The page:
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all prayer, are offended with the mode of prayer in use amongst us, and with

of the subjects which are almost universally introduced into public worship, and recommended to private devotion. To pray for particular favours by name, is to dictate, it has been said, to Divine wisdom and goodness; to intercede for others, especially for whole nations and empires, is still worse; it is to presume that we possess such an interest with the Deity, as to be able, by our applications, to bend the most important of his counsels; and that the happiness of others, and even the prosperity of communities, is to depend upon this interest, and upon our choice. Now, how unequal soever our knowledge of the Divine economy may be to the solution of this difliculty, which requires perhaps a comprehension of the entire plan, and of all the ends, of God's moral government, to explain satisfactorily, we can understand one thing concerning it: that it is, after all, nothing more than the making of one man the instrument of happiness and misery to another; .which is perfectly of a piece with the course and order that obtain, and which we must believe were intended to obtain, in human affairs. Why may we not

many

be assisted by the prayers of other men,

who are beholden for our support to their labour? Why may not our happiness be made in some cases to depend upon the interces. sion, as it certainly does in

many upon the good offices, of our neighbours? The happiness and misery of great numbers we see oftentimes at the disposal of one man's choice, or liable to be much affected by his conduct: what greater difficulty is there in supposing, that the

prayers

of an individual may avert a calamity from multitudes, or be accepted to the benefit of whole communities?

CHAPTER III.

OF THE DUTY AND EFFICACY OF PRAYER

AS REPRESENTED IN SCRIPTURE.

The reader will have observed, that the reflections stated in the preceding chapter, whatever truth and weight they may be allowed to contain, rise many of them no higher than to negative arguments in favour of the propriety of addressing prayer to God.

To prove

that the efficacy of prayers is not inconsistent with the attributes of the Deity, does not prove

prayers are actually efficacious : and in the want of that unequivocal testimony, which experience alone could afford to this point (but which we do not possess, and have seen good reason why we are not to expect), the light of nature leaves us to controverted probabilities, drawn from the impulse by which mankind have been almost universally prompted to devotion, and from some beneficial purposes, which, it is conceived, may be better answered by the audience of prayer than by any other mode of communicating the same blessings. The revelations which we deem authentic, completely supply this defect of natural religion. They require prayer to God as a duty; and they contain positive assurance of its efficacy and acceptance. We could have no reasonable motive for the exercise of out believing that it may avail to the relief of our wants. This belief can only be founded, either in a sensible experience of the effect of prayer, or in promises of acceptance signified by Divine authority. Our knowledge would have come to us in the former way, less capable indeed of doubt, but subjected to the abuses and inconveniences briefly described above; in the latter way, that is, by authorised significations of God's general disposition to hear and answer the devout supplications of his creatures, we are encouraged to pray, but not to place such a dependence upon prayer as might relax other obligations, or confound the order of events and of human expectations.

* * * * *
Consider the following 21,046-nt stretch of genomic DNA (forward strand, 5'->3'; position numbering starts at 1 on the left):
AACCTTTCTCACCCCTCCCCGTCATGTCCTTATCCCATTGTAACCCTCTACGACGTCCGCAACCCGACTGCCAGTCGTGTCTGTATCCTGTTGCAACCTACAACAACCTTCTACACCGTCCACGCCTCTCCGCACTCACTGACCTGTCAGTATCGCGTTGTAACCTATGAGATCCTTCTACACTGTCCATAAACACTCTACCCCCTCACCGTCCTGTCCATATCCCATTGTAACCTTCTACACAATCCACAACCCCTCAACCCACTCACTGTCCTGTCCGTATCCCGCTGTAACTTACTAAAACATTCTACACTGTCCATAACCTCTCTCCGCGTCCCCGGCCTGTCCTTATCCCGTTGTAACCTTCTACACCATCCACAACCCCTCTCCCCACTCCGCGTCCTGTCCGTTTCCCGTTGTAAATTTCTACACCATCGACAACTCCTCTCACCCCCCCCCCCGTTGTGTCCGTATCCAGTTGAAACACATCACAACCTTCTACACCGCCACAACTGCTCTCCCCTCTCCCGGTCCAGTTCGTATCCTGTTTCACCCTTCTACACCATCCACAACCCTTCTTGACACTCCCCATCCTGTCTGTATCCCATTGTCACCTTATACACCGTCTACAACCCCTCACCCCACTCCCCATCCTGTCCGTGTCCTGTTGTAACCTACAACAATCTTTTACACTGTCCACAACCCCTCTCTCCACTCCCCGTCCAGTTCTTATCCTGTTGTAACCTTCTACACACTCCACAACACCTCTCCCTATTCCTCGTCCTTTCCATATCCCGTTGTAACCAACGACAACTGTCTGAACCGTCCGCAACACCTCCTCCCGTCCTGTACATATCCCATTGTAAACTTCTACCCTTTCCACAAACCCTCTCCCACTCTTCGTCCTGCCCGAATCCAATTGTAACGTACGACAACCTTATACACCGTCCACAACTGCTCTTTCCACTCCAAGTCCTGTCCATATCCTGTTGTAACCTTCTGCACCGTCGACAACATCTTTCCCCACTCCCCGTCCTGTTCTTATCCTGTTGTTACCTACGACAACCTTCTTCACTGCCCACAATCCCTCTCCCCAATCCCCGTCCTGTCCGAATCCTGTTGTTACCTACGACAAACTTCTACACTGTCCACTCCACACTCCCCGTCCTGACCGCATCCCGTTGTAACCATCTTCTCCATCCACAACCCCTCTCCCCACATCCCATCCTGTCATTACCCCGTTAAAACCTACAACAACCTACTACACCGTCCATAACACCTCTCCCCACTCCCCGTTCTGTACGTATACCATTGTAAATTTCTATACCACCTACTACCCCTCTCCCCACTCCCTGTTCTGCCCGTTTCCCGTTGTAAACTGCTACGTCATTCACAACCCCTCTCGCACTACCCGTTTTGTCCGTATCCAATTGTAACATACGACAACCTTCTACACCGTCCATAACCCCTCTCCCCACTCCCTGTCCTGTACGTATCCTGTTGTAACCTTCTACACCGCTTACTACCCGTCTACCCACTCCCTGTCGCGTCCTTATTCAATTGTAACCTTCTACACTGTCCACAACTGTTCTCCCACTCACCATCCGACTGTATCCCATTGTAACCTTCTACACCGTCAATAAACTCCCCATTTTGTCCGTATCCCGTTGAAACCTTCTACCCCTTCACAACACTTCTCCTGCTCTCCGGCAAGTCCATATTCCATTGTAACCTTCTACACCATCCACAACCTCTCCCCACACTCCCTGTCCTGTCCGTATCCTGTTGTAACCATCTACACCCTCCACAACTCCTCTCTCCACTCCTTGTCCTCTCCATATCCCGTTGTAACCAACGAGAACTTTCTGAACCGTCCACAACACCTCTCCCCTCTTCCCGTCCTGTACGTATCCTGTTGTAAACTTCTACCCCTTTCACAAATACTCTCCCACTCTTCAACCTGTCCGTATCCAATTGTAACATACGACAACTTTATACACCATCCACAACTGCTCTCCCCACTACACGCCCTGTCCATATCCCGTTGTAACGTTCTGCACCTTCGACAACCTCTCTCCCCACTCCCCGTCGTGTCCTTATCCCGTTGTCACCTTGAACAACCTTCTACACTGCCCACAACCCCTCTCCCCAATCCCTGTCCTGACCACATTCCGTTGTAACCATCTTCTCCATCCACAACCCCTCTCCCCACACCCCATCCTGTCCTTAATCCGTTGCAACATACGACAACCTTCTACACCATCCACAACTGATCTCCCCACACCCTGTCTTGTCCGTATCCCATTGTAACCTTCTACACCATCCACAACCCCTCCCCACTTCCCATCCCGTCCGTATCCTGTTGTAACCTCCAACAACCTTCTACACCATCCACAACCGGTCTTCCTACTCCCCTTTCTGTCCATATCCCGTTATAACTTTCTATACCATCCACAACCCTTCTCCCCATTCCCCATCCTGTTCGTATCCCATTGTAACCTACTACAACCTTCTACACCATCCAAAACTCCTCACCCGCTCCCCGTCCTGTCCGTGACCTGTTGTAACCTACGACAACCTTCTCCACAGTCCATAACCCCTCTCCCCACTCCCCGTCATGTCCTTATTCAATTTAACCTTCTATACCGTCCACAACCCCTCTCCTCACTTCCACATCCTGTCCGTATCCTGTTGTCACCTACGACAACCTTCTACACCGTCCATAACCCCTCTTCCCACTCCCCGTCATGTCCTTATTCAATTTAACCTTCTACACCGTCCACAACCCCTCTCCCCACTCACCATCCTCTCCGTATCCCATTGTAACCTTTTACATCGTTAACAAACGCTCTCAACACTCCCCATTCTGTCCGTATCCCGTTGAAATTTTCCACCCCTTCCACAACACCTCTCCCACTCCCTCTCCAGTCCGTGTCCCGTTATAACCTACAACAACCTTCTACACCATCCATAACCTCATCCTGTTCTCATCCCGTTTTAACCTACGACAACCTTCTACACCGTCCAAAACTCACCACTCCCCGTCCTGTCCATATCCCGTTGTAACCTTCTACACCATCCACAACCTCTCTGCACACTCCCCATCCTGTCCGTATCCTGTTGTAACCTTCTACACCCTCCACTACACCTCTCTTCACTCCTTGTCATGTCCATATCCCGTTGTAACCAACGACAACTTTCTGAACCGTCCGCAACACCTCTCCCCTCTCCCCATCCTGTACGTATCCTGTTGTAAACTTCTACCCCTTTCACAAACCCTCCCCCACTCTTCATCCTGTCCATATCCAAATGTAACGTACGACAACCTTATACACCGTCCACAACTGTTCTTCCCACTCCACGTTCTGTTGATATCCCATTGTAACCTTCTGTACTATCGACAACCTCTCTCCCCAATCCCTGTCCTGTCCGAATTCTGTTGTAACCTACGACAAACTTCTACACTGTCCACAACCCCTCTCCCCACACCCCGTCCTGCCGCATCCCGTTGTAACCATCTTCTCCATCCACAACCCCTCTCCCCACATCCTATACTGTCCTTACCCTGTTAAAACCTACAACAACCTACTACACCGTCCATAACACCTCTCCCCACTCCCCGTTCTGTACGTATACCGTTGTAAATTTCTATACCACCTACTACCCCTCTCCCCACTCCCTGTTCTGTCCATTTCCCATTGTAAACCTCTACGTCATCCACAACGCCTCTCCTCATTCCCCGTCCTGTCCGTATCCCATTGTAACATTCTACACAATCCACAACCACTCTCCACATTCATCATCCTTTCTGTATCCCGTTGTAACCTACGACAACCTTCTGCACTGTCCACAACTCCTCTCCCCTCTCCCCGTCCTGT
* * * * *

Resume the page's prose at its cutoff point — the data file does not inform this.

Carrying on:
that

prayer, with

The Scriptures not only affirm the propriety of prayer in general, but furnish

precepts or examples which justify some topics and some modes of prayer that have been thought exceptionable. And as the whole subject rests so much upon the foundation of Scripture, I shall put down at length texts applicable to the five following heads : to the duty and efficacy of prayer

in general; of prayer for particular favours by name ; for public national blessings; of intercession for others; of the repetition of unsuccessful prayers.

1. Texts enjoining prayer in general : “ Ask, and it shall be given you; seek, and

ye shall find :-If ye, being evil, know how " to give good gifts unto your children, “ how much more shall your Father, which “is in heaven, give good things to them

6 Be

“ that ask him!"_“ Watch ye, therefore, “ and pray always, that ye may

be account“ed worthy to escape all those things that “ shall come to pass, and to stand before 66 the Son of man.”—“ Serving the Lord, ,

rejoicing in hope, patient in tribulation,

continuing instant in prayer.' “ careful for nothing, but in every thing by

prayer and supplication, with thanksgiv

ing, let your requests be made known unto “ God.”_"I will, therefore, that men pray

every where, lifting up holy hands without 56 wrath and doubting.”—“ Pray without ceasing.Matt. vii. 7. 11; Luke xxi. 36; Rom. xii. 12 ; Philipp. iv. 6; 1 Thess. v. 17; 1 Tim. ii. 8. Add to these, that Christ's reproof of the ostentation and prolixity of pharisaical prayers, and his recommendation to his disciples, of retirement and simplicity in theirs, together with his dictating a particular form of prayer, all presuppose prayer to be an acceptable and availing service.

2. Examples of prayer for particular favours by name : “ For this thing” (to wit, some bodily infirmity, which he calls. thorn given him in the flesh”) “ I besought “ the Lord thrice, that it might depart from “ me.”—“ Night and day praying exceed

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